Photograph by Doane Gregory
FLIGHT PLAN: Amy Adams looks good in a flight jacket as Amelia Earhart in 'Night at the Museum: Battle of the Smithsonian.'
The displays come to life in the superior sequel 'Night at the Museum: Battle of the Smithsonian'
By Richard von Busack
A CLUTTERED, warehouse-sale movie, Shawn Levy's Night at the Museum: Battle of the Smithsonian is an improvement on the first Night at the Museum: it has a great new girl, an enjoyable villain and the same old Ben Stiller. Stiller's Larry Daley has moved up in the world, selling glow-in-the-dark flashlights on infomercials. As a result of his new success, Daley hasn't been visiting the Natural History Museum much. His former friends—the museum miniatures and manikins that come to life at night—are about to be shipped off in crates to the archives in Washington, D.C.
Heading for the basement of the Smithsonian, Larry finds that his nemesis, the naughty capuchin monkey, has stolen the ancient Egyptian tablet that makes the characters come to life. And the evil pharaoh Kahmunrah (Hank Azaria) is plotting a takeover of our world. Azaria's talents as a vocal actor come into play here; he does the pharaoh as Karloff's Im-ho-tep in The Mummy, only with a refined upper-class lisp. The Egyptian recruits a militia of historical villains, including Ivan the Terrible (Christopher Guest) and Al Capone (Jon Bernthal). It's up to Larry to join forces with his old friends Octavius, the tiny Roman soldier (Steve Coogan), and the cowboy Jedediah (Owen Wilson), along with the help of Gen. Custer (Bill Hader, miscast) and Amelia Earhart (Amy Adams).
Levy oversees some very sweet and technically tricky effects—a ride on the Wright brothers' plane, the colossal statue of Lincoln escaping his monument and a purple-pink giant octopus attack. At the imaginary "National Art Museum" (actually the National Gallery), the paintings and sculptures come to life; a Roy Lichtenstein girl turns her head and frets, a Pollock writhes in its frame. Admittedly the living paintings are stuff we get at Hogwarts, but the more modern art makes the effect new. Unfortunately, the more amazing moments are bogged down by plentiful two-shots of actors misunderstanding each other. A bit about the pharoah's "dress," actually a robe, might be funnier if it weren't coming in from a tunic-clad Ivan the Terrible.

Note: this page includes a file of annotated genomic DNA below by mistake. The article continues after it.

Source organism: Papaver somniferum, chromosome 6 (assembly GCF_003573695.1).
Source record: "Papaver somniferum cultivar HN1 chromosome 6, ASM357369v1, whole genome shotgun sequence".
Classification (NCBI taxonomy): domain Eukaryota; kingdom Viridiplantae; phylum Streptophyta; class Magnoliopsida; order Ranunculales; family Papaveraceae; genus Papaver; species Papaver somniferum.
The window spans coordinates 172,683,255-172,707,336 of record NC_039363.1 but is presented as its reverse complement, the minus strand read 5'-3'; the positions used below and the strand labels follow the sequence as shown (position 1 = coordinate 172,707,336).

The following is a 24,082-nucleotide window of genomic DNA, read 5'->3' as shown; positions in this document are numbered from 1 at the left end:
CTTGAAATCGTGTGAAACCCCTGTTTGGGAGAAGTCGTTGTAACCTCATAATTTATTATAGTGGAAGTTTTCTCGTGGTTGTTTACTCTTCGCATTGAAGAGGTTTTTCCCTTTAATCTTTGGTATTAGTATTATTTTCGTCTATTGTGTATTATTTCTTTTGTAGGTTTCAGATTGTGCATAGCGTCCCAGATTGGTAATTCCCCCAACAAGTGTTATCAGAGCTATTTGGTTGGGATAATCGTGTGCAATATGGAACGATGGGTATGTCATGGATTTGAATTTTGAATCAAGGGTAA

Some of the basic storytelling is off, too—the hostage cowboy Jedediah urging Larry to rescue him from the villain instead of defying the villain, as heroic hostages have been doing in adventure movies ever since they began: "Don't worry about me! Save the world!" or words to that effect. Mostly what the film seems like is a series of very witty TV commercials interrupted by failed Saturday Night Live sketches. And South Park's Imaginationland DVD movie went so much further and wilder with the idea of a land of living symbols. Adams, though, keeps this movie awake; she does Amelia as a fast-talking screwball-comedy adventurer, modeled on Katharine Hepburn. As for the matter of Adams' splendidly tight khaki aviatrix britches, this space is far too refined to join in on the national moans of lechery. It's very much the "something for Dad" section of this kid fodder. One recalls the villainous Nicolas Cage's line to the departing Joan Allen in Face/Off: "I hate to see you go, but I love to watch you leave."
NIGHT AT THE MUSEUM: BATTLE OF THE SMITHSONIAN (PG; 105 min.), directed by Shawn Levy, written by Robert Ben Garant and Thomas Lennon, photographed by John Schwartzman and starring Ben Stiller, opens May 22.
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